This event is by invitation only.


Capital investment and property rights are generally considered Western concepts exported in the era of European empire building, but pre-colonial evidence from Africa and the Americas suggest that capital investment and property rights are part of the human experience. Europeans assumed the societies they encountered in the Americas lacked the institutions and intellect necessary to fuel economic growth. Careful examination of pre-colonial and colonial societies, however, offer a different perspective—a perspective that sheds light on how indigenous people around the world can renew their economies from the ground up, rather than answering the “siren call of federal handouts," as Alvin “A.J.” Not-Afraid, Chairman of the Crow Tribe, puts it.

In launching “new institutional economics,” Douglass North (1960, 53) emphasized that the “major role of institutions in a society is to reduce uncertainty by establishing a stable structure to human interaction.” That formula seems simple, but the fact that many countries remain poor today suggests that stimulating the necessary capital investments is not so easy.

For this reason and by North’s definition of institutions, there can be no question that American Indians had both informal and formal rules that promoted capital investment and productivity prior to European contact. At the individual level, Indians used varying degrees of private ownership or control of assets for everything from household goods, to horses, to hunting and trapping territories, to land. They marked territories with stones and trees, their horses with paint, their arrows with coloring, all designed to say this is mine and not yours.

Given the rich institutional history of Native Americans, why has capital investment lagged on reservations and what will it take to rejuvenate capital investment today? Put another way, what were the property rights structures in pre-contact American Indian societies, what happened to the rule of law that secures property rights that encouraged capital investment, and what will it take to rekindle the rule of law and property rights among Indian tribes?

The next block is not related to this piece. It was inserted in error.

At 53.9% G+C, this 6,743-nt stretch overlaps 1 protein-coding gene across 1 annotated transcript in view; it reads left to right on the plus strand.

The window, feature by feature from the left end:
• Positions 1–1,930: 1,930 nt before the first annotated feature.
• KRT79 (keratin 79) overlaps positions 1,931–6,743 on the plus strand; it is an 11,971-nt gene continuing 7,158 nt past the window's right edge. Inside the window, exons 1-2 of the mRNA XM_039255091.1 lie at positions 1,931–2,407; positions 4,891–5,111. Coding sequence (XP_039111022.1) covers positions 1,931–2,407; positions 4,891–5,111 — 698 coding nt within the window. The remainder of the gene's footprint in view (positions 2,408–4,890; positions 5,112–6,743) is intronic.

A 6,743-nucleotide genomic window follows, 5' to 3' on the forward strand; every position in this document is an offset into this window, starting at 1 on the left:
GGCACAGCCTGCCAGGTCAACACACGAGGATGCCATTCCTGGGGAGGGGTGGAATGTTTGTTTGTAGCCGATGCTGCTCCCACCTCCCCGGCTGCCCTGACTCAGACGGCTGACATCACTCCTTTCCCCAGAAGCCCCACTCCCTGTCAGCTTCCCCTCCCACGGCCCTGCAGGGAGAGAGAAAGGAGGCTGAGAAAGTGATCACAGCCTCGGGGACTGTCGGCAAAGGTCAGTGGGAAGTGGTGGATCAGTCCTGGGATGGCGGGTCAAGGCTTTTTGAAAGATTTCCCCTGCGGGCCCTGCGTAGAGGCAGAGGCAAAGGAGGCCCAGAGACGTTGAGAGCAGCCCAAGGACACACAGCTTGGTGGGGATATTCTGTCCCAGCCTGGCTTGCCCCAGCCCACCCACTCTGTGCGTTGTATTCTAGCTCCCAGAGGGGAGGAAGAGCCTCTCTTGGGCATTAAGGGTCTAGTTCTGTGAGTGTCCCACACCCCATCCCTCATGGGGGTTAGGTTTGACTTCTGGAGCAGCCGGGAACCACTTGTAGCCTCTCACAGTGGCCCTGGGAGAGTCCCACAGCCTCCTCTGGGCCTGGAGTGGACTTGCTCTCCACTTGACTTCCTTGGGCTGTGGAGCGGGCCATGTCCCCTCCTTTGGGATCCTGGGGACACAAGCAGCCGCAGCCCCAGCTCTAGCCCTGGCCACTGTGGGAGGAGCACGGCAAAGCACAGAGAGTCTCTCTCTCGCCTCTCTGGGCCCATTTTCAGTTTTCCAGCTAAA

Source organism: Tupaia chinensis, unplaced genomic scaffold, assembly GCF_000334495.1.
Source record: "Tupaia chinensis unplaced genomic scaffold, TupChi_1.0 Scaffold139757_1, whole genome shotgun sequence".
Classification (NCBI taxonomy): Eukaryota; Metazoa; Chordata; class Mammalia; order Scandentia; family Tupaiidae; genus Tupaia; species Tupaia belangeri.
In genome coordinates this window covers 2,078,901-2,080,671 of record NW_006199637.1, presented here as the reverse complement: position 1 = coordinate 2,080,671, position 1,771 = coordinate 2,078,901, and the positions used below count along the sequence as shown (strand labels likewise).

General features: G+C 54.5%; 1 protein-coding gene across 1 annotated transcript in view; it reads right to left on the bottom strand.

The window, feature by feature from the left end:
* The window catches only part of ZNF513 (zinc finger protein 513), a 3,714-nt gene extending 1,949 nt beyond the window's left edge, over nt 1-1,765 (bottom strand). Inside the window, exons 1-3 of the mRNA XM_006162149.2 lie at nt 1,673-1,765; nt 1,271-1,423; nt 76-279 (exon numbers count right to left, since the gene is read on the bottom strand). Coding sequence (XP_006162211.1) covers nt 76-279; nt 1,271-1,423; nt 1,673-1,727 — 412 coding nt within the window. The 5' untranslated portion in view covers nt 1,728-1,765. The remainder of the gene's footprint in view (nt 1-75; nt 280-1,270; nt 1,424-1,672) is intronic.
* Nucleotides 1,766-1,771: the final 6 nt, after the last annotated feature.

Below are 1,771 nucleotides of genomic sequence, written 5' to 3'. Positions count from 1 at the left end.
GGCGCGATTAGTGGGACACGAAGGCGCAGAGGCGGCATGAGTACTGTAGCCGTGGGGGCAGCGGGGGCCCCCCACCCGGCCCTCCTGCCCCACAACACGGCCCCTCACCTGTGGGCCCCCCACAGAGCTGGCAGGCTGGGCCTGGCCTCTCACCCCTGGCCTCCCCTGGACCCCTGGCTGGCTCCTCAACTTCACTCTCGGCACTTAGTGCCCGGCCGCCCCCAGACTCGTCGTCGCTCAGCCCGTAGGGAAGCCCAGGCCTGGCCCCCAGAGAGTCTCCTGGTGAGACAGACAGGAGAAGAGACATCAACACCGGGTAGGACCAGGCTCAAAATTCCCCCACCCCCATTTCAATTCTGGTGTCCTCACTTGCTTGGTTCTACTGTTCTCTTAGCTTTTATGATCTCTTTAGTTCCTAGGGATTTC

Terry L. Anderson, Hoover Institution Senior Fellow
Dominic Parker, University of Wisconsin Associate Professor


Monday, November 18, 2019

Time Content Presenters/panelists

7:30 AM - 8:30 AM



8:30 AM - 8:45 AM


Terry L. Anderson, Hoover Institution

8:45 AM - 10:00 AM

Reciprocity as a Form of Hypothecation: Indigenous Capital Markets

D. Bruce Johnsen, George Mason University

10:15 AM - 11:30 AM

The Politics of Indian Property Rights

Ilia Murtazashvili, University of Pittsburgh

11:30 AM - 12:45 PM

The Missionary Imposition? The Long-run Effect of Indian Missions in the United States

Donna Feir, Minneapolis Federal Reserve Bank

1:45 PM - 3:15 PM

The Effect of Land Allotment on Native American Households During the Assimilation Era

The Costs of ‘Tenancy in Common’: Evidence from Indian Land Allotment

Christian Dippel, University of California Los Angeles
Dustin Frye, Vassar College

Christian Dippel, University of California Los Angeles
Dustin Frye, Vassar College
Bryan Leonard, Arizona State University

3:30 PM - 4:45 PM

Bargaining for American Indian Water Rights

Leslie Sanchez, Tufts University
Eric C. Edwards, North Carolina State University
Bryan Leonard, Arizona State University

6:30 PM




Tuesday, November 19, 2019

Time Content Presenters/panelists

7:30 AM - 8:30 AM



8:30 AM - 9:45 AM

Are the Business Killing Trust Restrictions on Tribal Land Constitutional?

Adam Crepelle, Southern University Law Center

9:45 AM - 11:15 AM

Comparative Secured Transactions Law and Renewing Indigenous Economies’ Access to Finance

Measuring Utilization Effect of Secured Transactions on Tribal Lands

Dwight Newman, University of Saskatchewan

Marc L. Roark, Southern University Law Center

11:15 AM - 12:30 PM

Tribal Culture and Economic Prosperity: Complements or Substitutes?

Dominic Parker, University of Wisconsin


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